Copper is ubiquitous as a biocide component in wood preservatives. Some fungi detoxify copper by immobilizing copper ions with oxalate, decreasing its physiological availability (bioavailability). Decreases in copper bioavailability may also occur during wood treatment. To date, however, copper retention in wood has been measured as overall weight-to-volume concentration without an estimate of its bioavailability and without assessment of its relative contribution to preservative efficacy. Here, we gauge the bioavailability of copper ions in treated wood by using oxalate to pre-treat wood prior to colonization by a moderately copper-tolerant fungus. Copper-treated wood was treated with a gradient of sodium oxalate concentrations, rinsed thoroughly, and exposed in soil-block jars to an isolate of Serpula himantioides. Wood treated with copper ethanolamine was extremely effective in preventing decay by S. himantioides, but toxicity could repeatedly be overcome above a threshold level of oxalate pretreatment. In agar plates, copper-treated wood stimulated oxalate production by S. himantioides, but levels were less than those needed (>10 mM) to overcome copper in soil-block jars. This capacity to overcome copper using an oxalate pretreatment was absent in commercially available samples treated with co-biocide(s). Results demonstrate a useful relative measure of copper bioavailability, with potential to be modified for specific quantification.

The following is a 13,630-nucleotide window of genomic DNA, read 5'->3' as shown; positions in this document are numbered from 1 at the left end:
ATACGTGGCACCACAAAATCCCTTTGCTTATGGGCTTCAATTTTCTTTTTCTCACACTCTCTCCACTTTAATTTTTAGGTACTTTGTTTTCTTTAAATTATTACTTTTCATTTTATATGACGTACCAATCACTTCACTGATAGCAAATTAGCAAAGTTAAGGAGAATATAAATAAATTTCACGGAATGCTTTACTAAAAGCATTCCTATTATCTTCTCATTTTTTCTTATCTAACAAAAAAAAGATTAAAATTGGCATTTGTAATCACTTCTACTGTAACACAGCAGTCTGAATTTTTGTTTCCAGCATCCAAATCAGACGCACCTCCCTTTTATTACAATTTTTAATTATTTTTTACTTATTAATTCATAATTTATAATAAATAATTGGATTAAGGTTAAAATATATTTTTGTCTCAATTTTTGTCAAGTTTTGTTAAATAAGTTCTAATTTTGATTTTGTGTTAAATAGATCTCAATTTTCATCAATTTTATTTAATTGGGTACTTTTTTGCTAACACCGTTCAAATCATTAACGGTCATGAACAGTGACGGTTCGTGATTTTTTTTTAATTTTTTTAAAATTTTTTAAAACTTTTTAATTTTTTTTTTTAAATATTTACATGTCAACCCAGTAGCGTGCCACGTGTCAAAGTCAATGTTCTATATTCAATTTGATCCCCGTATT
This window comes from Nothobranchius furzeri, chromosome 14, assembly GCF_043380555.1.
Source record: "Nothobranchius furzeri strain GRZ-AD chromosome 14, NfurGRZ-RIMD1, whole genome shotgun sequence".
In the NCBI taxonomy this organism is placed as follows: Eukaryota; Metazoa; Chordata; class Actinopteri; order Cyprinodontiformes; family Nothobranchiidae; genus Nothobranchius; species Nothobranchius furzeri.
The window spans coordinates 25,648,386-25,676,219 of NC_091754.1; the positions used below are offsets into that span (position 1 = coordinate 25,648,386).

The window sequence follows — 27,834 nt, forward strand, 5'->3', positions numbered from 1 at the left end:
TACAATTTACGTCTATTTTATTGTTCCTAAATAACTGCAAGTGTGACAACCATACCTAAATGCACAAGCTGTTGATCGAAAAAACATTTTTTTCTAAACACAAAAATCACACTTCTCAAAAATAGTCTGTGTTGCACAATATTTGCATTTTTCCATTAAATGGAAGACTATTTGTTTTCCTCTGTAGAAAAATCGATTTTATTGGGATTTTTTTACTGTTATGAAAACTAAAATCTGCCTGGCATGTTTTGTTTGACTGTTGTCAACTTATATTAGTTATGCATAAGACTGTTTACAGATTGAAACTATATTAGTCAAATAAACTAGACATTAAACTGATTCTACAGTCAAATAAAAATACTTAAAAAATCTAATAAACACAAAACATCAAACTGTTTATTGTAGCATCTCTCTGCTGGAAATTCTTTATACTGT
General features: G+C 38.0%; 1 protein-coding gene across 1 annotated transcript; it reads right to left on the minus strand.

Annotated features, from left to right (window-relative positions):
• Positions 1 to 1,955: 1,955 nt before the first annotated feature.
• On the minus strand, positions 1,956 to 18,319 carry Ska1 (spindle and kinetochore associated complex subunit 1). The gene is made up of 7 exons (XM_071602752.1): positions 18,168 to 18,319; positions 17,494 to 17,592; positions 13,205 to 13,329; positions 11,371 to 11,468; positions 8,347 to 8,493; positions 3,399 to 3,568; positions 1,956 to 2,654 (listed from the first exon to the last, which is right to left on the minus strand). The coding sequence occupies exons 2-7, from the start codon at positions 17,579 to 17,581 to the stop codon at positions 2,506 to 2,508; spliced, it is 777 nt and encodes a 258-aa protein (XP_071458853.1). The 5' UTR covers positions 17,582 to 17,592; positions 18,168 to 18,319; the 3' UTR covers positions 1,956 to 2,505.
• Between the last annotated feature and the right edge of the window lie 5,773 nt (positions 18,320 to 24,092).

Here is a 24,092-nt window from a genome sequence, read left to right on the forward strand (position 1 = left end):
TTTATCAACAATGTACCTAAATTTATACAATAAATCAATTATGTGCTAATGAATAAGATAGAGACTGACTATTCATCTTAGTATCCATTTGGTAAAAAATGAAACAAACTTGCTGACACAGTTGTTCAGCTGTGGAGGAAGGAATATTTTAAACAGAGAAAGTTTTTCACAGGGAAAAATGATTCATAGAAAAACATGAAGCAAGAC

Bibliographical noteFunding Information:
We gratefully acknowledge funding from a McIntire Stennis Fund (Project MIN-12-074) and from the Undergraduate Research Opportunities Program (UROP) at the University of Minnesota. We also acknowledge Dr. Shona Duncan and Mr. Adam Norcutt for their invaluable technical assistance during experimental setup and analysis.
- Copper tolerance
- Wood preservatives